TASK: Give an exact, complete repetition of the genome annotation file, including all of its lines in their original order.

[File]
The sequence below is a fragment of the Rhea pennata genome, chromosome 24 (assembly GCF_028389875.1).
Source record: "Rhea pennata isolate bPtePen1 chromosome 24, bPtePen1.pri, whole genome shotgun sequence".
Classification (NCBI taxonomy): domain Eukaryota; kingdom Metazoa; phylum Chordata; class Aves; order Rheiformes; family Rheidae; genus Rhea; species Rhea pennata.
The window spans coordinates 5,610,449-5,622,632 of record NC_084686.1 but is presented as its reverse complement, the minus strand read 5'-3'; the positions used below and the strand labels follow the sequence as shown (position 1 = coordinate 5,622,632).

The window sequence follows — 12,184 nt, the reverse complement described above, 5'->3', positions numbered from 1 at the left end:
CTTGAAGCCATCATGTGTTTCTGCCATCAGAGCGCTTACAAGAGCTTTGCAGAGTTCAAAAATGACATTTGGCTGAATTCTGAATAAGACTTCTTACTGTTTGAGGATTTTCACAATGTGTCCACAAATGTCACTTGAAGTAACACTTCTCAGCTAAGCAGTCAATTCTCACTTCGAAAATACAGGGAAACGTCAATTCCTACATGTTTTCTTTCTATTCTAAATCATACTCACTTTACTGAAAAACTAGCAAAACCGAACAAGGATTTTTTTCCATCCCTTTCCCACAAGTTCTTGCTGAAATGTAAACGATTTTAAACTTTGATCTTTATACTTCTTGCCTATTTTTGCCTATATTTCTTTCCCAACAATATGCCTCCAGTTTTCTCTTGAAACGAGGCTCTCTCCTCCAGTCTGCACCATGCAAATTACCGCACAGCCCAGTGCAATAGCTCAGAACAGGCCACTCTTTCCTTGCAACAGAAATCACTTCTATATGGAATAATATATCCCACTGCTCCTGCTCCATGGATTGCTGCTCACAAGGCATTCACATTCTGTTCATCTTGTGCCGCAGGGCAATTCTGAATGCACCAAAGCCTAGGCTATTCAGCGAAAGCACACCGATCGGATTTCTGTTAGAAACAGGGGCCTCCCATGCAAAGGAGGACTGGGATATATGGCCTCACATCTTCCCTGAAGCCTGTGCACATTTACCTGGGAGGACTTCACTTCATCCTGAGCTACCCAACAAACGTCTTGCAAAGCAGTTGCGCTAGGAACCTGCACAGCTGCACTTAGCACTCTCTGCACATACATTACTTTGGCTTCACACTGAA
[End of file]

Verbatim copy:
The sequence below is a fragment of the Rhea pennata genome, chromosome 24 (assembly GCF_028389875.1).
Source record: "Rhea pennata isolate bPtePen1 chromosome 24, bPtePen1.pri, whole genome shotgun sequence".
Classification (NCBI taxonomy): domain Eukaryota; kingdom Metazoa; phylum Chordata; class Aves; order Rheiformes; family Rheidae; genus Rhea; species Rhea pennata.
The window spans coordinates 5,610,449-5,622,632 of record NC_084686.1 but is presented as its reverse complement, the minus strand read 5'-3'; the positions used below and the strand labels follow the sequence as shown (position 1 = coordinate 5,622,632).

The window sequence follows — 12,184 nt, the reverse complement described above, 5'->3', positions numbered from 1 at the left end:
CTTGAAGCCATCATGTGTTTCTGCCATCAGAGCGCTTACAAGAGCTTTGCAGAGTTCAAAAATGACATTTGGCTGAATTCTGAATAAGACTTCTTACTGTTTGAGGATTTTCACAATGTGTCCACAAATGTCACTTGAAGTAACACTTCTCAGCTAAGCAGTCAATTCTCACTTCGAAAATACAGGGAAACGTCAATTCCTACATGTTTTCTTTCTATTCTAAATCATACTCACTTTACTGAAAAACTAGCAAAACCGAACAAGGATTTTTTTCCATCCCTTTCCCACAAGTTCTTGCTGAAATGTAAACGATTTTAAACTTTGATCTTTATACTTCTTGCCTATTTTTGCCTATATTTCTTTCCCAACAATATGCCTCCAGTTTTCTCTTGAAACGAGGCTCTCTCCTCCAGTCTGCACCATGCAAATTACCGCACAGCCCAGTGCAATAGCTCAGAACAGGCCACTCTTTCCTTGCAACAGAAATCACTTCTATATGGAATAATATATCCCACTGCTCCTGCTCCATGGATTGCTGCTCACAAGGCATTCACATTCTGTTCATCTTGTGCCGCAGGGCAATTCTGAATGCACCAAAGCCTAGGCTATTCAGCGAAAGCACACCGATCGGATTTCTGTTAGAAACAGGGGCCTCCCATGCAAAGGAGGACTGGGATATATGGCCTCACATCTTCCCTGAAGCCTGTGCACATTTACCTGGGAGGACTTCACTTCATCCTGAGCTACCCAACAAACGTCTTGCAAAGCAGTTGCGCTAGGAACCTGCACAGCTGCACTTAGCACTCTCTGCACATACATTACTTTGGCTTCACACTGAA